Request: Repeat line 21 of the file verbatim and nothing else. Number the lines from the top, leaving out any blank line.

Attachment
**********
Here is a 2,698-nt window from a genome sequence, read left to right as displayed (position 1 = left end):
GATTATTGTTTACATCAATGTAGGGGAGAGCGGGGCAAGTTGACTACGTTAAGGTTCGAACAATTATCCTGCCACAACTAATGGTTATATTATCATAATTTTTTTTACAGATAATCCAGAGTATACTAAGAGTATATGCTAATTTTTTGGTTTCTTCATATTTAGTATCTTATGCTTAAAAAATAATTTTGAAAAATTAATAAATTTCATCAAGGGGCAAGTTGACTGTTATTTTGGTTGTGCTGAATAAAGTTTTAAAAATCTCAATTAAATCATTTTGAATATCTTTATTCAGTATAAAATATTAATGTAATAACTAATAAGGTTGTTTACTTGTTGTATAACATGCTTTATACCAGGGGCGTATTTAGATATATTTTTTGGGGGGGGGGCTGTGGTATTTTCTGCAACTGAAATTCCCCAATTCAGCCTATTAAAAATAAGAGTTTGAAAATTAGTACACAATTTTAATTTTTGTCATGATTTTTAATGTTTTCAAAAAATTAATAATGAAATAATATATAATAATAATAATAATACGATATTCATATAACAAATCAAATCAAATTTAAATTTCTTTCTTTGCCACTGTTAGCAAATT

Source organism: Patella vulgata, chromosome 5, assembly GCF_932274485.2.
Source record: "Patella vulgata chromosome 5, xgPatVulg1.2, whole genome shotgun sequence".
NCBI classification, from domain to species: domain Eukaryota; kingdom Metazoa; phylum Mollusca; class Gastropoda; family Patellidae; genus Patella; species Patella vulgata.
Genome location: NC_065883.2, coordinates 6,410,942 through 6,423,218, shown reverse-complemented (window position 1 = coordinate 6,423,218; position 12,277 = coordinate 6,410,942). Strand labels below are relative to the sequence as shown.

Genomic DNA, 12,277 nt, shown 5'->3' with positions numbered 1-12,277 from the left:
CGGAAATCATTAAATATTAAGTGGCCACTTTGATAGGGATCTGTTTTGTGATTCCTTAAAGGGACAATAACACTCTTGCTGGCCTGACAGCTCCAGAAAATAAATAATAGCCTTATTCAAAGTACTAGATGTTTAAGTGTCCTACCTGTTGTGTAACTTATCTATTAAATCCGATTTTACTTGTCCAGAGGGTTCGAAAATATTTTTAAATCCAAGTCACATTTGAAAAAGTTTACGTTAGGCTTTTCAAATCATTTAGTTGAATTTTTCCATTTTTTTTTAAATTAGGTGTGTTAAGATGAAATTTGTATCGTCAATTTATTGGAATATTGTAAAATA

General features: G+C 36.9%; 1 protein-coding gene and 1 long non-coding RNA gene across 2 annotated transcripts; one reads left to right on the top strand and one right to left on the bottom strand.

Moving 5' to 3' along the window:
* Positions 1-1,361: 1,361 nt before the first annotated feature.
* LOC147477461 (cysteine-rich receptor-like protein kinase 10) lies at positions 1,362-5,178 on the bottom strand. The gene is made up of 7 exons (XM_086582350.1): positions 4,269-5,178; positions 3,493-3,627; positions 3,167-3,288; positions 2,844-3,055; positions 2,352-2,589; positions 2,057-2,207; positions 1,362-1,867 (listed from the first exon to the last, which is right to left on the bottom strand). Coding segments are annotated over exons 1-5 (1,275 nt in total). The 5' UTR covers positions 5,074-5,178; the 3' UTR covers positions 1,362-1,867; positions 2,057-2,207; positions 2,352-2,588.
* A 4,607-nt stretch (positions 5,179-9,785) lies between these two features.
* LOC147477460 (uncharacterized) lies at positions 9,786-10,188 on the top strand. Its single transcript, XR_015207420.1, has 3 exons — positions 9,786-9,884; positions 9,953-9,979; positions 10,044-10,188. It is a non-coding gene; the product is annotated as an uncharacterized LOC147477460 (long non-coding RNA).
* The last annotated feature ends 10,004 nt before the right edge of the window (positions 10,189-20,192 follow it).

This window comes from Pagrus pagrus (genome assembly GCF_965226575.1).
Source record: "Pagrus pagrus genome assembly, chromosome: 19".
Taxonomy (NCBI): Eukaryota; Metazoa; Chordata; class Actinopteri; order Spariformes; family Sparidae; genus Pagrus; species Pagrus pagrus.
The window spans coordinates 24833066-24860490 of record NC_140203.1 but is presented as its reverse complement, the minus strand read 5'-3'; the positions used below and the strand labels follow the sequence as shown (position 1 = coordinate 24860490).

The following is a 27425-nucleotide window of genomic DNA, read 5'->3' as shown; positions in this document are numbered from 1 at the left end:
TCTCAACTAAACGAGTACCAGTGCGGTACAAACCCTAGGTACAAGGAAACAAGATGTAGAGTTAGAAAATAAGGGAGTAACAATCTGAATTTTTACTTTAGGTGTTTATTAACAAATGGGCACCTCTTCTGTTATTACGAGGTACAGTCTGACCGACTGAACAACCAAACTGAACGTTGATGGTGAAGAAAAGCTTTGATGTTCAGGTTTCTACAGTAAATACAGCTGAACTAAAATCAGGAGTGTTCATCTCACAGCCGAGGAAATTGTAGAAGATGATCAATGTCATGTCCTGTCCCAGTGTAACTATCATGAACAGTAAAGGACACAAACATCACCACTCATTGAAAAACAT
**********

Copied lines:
TCTCAACTAAACGAGTACCAGTGCGGTACAAACCCTAGGTACAAGGAAACAAGATGTAGAGTTAGAAAATAAGGGAGTAACAATCTGAATTTTTACTTTAGGTGTTTATTAACAAATGGGCACCTCTTCTGTTATTACGAGGTACAGTCTGACCGACTGAACAACCAAACTGAACGTTGATGGTGAAGAAAAGCTTTGATGTTCAGGTTTCTACAGTAAATACAGCTGAACTAAAATCAGGAGTGTTCATCTCACAGCCGAGGAAATTGTAGAAGATGATCAATGTCATGTCCTGTCCCAGTGTAACTATCATGAACAGTAAAGGACACAAACATCACCACTCATTGAAAAACAT